Excel allows extensive string manipulation, from combining contents of cells to taking portions of the content of cells and creating new information in new cells. Like all formulas, you can create a string manipulation formula in one cell and then copy it to other appropriate cells.
The Conditional Functions (The <command>if functions)
Excel can do simple functions with some condition attached. For example, Excel can go through the entries in one column and find matches to specific entry and do something with the cells in a second column in the same row. A few examples are in the following video.
VLOOKYUP and HLOOKUP
When you have a table and there are indexes either in the first column or top row, the best way to find information in the table related to an index is through the two lookup commands. Information can be extracted from any column in the table with the VLOOKUP (vertical lookup) command and from any row with the HLOOKUP (horizontal lookup) command. The lookup can either look for an index within a range of values or looking for a specific index, the command writer’s choice. The fields of the command are the same for both. I am using the VLOOKUP as the example. The fields of the VLOOKUP command are:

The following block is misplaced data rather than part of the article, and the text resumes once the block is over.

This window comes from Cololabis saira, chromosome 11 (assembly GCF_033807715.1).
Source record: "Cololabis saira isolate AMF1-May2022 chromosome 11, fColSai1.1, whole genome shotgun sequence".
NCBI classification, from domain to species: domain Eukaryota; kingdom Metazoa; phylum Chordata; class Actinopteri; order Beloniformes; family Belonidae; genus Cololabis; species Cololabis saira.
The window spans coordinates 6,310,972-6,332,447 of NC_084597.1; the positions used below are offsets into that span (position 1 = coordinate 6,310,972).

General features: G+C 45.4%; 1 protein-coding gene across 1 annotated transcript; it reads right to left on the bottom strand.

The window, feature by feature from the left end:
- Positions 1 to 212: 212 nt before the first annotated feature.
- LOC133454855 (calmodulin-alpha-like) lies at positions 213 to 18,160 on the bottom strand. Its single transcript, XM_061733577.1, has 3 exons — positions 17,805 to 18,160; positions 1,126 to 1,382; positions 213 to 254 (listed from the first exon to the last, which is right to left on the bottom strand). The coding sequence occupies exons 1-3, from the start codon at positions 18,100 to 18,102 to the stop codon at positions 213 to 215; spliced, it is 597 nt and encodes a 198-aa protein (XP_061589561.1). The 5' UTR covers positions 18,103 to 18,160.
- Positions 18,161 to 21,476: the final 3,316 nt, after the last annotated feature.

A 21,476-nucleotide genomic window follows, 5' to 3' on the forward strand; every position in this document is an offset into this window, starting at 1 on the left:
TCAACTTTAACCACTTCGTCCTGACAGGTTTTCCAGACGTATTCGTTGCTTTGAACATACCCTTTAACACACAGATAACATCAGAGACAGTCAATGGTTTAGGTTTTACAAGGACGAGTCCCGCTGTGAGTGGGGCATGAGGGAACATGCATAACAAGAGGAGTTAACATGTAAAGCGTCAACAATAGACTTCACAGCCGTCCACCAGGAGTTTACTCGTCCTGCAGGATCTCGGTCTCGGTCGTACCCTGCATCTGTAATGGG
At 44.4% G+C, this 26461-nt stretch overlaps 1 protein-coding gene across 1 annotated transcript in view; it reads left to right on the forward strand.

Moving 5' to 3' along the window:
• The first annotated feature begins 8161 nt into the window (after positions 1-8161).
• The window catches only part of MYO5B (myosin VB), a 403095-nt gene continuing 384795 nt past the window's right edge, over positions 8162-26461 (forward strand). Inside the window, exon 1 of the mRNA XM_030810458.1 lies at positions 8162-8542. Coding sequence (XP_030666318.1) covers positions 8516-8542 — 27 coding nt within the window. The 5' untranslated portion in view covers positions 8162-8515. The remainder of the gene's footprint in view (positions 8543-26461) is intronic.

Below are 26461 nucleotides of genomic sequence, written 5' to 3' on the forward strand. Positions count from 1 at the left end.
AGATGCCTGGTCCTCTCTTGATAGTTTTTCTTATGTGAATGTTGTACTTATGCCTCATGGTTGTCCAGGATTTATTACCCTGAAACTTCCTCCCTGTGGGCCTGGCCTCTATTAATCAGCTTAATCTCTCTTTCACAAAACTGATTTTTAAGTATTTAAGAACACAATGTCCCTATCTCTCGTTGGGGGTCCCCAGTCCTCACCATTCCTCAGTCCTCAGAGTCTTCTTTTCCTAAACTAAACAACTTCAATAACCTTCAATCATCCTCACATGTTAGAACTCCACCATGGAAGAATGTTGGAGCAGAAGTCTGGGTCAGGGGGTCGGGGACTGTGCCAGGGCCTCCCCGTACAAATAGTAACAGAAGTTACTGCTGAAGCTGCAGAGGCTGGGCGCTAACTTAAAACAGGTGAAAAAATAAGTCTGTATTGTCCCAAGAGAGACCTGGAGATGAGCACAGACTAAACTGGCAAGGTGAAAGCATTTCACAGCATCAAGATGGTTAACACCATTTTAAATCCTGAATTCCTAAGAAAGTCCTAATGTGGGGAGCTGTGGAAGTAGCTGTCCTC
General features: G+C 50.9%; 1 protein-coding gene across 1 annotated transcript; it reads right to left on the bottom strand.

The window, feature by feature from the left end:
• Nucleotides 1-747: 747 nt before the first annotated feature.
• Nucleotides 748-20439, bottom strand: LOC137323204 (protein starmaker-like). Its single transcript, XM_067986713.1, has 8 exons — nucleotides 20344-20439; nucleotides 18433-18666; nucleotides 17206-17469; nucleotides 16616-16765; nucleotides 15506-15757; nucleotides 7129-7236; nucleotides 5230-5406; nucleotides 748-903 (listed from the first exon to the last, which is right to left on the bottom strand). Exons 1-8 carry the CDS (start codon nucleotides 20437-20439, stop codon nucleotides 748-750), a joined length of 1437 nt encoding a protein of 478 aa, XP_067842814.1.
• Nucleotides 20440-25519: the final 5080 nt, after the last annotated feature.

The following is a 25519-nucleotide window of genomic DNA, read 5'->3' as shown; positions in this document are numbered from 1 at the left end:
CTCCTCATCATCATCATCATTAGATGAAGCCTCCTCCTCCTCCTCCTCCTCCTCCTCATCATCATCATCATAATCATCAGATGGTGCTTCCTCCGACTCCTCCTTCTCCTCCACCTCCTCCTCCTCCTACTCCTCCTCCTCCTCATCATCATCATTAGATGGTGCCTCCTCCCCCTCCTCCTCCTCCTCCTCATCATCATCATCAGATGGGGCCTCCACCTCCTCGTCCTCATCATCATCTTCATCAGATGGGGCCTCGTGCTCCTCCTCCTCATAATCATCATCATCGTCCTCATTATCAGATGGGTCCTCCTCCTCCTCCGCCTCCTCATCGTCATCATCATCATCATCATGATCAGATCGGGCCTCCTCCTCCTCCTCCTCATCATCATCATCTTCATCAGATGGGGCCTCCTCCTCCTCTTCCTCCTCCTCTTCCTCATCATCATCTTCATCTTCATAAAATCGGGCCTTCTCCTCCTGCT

- VLOOKUP or HLOOKUP – name of the function
- loopup_value – value used for looking through indexes.
- table_array – table containing information, with first column or row containing indexes.
- xdol_index_num or row_index_num – slumn or row containing desired information.
- [range_lookup] – optional parameter, defaults to TRUE.
- TRUE – find the best fit answer, it is determined by any value of index above or equal to each line and less than the index value on the previous line.
- FALSE – find the exact match for the particular index in the table.